It is not known precisely when the Celtic crosses gained widespread popularity globally. Similarly, there are no records of when ancient Celts began erecting monumental crosses. However, it was definitely a common practice among ancient Celts to have these symbols in various places, long before the introduction of Christianity in Ireland. Celtic historians suggest that the crosses represented trees, which held a sacred position in the life and culture of ancient Celts.

When Christian missionaries arrived in Ireland in the 5th century, they were cautious not to offset pagan beliefs among the Celts. As such, they merged the Celtic cross and Christian cross designs to make a more acceptable and familiar religion. According to Irish culture, many people believe that St. Patrick introduced the Celtic cross in Ireland while he was converting kings to Christianity from paganism. Other records claim that St. Declan is responsible for introducing the cross in Ireland.

It is recorded that St. Patrick is responsible for merging the designs of the Christian cross and the sun, which is an essential symbol among ancient Celts. However, there is archaeological evidence of the Celtic cross, as designed by St. Patrick that predates St. Patrick’s arrival to Ireland. Nonetheless, Christian monks for most of the Celtic cross that remains standing in Ireland to date.

Another popular origin of Celtic crosses is that Christians or missionaries put the Christian cross above the cross to show God is the most Supreme God. Another account records that Christian missionaries carved the crosses from large standing stones that were initially Druid Phallic symbols, to disguise their original form.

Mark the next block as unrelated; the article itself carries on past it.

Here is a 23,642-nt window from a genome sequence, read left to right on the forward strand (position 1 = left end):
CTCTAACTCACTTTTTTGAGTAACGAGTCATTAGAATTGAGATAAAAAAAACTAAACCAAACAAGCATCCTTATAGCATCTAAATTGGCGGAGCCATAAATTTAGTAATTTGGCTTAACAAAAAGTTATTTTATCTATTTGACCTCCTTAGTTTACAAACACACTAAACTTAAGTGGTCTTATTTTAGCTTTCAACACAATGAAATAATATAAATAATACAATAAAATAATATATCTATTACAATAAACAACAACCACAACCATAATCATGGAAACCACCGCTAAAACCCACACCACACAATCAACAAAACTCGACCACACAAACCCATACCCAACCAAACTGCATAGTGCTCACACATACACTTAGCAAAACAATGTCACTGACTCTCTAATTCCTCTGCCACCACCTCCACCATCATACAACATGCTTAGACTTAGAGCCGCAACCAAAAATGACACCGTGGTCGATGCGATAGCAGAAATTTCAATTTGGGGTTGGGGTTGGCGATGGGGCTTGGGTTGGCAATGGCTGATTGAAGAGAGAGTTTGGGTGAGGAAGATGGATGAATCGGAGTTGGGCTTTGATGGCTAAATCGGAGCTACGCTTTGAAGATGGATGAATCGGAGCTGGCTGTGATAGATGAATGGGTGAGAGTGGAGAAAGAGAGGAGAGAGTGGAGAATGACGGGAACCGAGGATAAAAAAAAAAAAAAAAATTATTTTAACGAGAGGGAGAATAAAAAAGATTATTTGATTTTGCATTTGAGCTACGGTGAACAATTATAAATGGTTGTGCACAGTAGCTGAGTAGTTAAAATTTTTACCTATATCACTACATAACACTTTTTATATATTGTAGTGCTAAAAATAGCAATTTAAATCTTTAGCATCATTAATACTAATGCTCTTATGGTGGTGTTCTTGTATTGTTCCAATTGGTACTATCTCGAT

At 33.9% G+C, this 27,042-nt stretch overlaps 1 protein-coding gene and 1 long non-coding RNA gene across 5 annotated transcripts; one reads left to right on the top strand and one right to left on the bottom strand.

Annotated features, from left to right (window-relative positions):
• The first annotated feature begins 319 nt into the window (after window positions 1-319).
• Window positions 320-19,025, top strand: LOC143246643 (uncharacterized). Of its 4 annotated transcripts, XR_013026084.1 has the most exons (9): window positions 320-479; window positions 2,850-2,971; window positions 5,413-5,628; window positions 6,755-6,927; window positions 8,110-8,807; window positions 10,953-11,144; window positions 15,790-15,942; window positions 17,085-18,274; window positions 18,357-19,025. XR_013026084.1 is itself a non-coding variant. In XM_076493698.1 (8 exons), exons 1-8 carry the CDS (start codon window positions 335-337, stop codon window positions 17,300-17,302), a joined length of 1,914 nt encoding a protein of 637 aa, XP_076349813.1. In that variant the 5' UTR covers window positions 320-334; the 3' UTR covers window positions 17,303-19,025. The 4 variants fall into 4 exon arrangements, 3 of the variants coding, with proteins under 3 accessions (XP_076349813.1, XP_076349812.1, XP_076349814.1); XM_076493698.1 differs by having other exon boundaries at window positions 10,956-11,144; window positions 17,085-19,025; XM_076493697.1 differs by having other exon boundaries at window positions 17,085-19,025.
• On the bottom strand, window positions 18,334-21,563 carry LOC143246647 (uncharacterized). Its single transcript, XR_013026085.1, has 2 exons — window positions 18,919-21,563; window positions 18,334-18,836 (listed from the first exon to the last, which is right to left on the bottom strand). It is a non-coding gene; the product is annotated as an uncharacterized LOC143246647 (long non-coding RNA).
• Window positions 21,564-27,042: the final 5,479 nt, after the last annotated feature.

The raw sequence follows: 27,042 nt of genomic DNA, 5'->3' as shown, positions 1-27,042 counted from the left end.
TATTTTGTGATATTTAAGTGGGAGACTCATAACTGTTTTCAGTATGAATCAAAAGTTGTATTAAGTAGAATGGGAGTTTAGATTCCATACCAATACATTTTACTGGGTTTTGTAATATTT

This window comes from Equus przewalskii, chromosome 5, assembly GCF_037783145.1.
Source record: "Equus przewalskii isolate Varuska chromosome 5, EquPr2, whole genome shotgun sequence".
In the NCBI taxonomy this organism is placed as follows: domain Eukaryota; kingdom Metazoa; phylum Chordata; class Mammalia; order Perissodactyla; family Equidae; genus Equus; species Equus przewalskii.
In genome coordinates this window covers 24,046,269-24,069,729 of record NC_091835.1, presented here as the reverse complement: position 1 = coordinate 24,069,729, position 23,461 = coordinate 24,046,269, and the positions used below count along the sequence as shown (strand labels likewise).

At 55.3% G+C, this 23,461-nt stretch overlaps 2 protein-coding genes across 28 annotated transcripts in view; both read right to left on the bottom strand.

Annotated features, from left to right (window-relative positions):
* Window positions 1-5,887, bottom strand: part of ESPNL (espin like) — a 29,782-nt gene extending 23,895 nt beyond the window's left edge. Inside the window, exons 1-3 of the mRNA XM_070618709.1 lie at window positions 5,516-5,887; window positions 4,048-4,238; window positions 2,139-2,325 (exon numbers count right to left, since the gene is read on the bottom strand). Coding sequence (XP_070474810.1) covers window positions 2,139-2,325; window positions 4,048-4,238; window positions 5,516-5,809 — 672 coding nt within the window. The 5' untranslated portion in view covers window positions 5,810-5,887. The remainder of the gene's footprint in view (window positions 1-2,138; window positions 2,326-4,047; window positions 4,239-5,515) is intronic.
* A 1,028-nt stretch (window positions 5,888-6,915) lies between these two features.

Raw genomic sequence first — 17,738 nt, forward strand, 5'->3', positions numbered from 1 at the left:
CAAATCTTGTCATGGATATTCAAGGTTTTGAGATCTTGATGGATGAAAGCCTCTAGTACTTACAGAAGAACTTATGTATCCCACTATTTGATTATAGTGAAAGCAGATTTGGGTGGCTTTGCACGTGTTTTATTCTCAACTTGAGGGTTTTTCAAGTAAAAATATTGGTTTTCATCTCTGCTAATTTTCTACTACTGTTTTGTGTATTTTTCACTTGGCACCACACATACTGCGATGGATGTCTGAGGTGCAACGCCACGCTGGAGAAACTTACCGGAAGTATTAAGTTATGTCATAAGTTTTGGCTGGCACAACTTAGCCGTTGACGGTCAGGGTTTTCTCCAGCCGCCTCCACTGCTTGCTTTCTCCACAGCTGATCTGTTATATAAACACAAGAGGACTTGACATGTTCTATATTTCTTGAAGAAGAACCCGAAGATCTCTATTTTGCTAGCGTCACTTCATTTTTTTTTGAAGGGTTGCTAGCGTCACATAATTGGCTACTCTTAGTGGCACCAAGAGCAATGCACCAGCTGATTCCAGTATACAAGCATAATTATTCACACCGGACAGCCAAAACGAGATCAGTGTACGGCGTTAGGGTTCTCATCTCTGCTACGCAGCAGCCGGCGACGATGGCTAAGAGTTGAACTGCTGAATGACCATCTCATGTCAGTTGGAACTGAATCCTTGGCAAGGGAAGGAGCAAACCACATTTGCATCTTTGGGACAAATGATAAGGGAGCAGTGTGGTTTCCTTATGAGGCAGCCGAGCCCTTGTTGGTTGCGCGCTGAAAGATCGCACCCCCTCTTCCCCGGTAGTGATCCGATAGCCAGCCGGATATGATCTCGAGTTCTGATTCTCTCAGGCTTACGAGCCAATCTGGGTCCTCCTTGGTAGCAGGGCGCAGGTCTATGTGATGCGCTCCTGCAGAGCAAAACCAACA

Initially, Celtic crosses developed from slab crosses, usually granite with crosses drawn on them. In the 8th century, an artisan knocked out the stone between the arms of the cross, giving rise to the first ‘Celtic cross.’ One of the ancient free-standing stone crosses is St. Patrick’s cross at Carndonagh, Donegal, in Ireland. According to tradition, a monastery or church was founded at this place by St. Patrick and other Irish missionaries in the 5th century.

St. Patrick’s cross is beautifully embellished with both Celtic artwork and Christian depictions to show its early design. It consists of interlacing knotwork patterns, similar to those found in The Book of Durrow, to show the Tree of life. Christian imagery and records depict Jesus in a victorious stance close to the bottom of the cross’s shaft.


Celtic crosses are worn proudly by people from all over the world in the form of jewelry and clothing. You may also notice the crosses on various buildings or tattoo designs.  Other than going to Ireland to show your devotion to Ireland’s culture and heritage, you can accent your home or wear Celtic crosses and other Irish symbols as part of your jewelry and clothing.


Celtic Pendant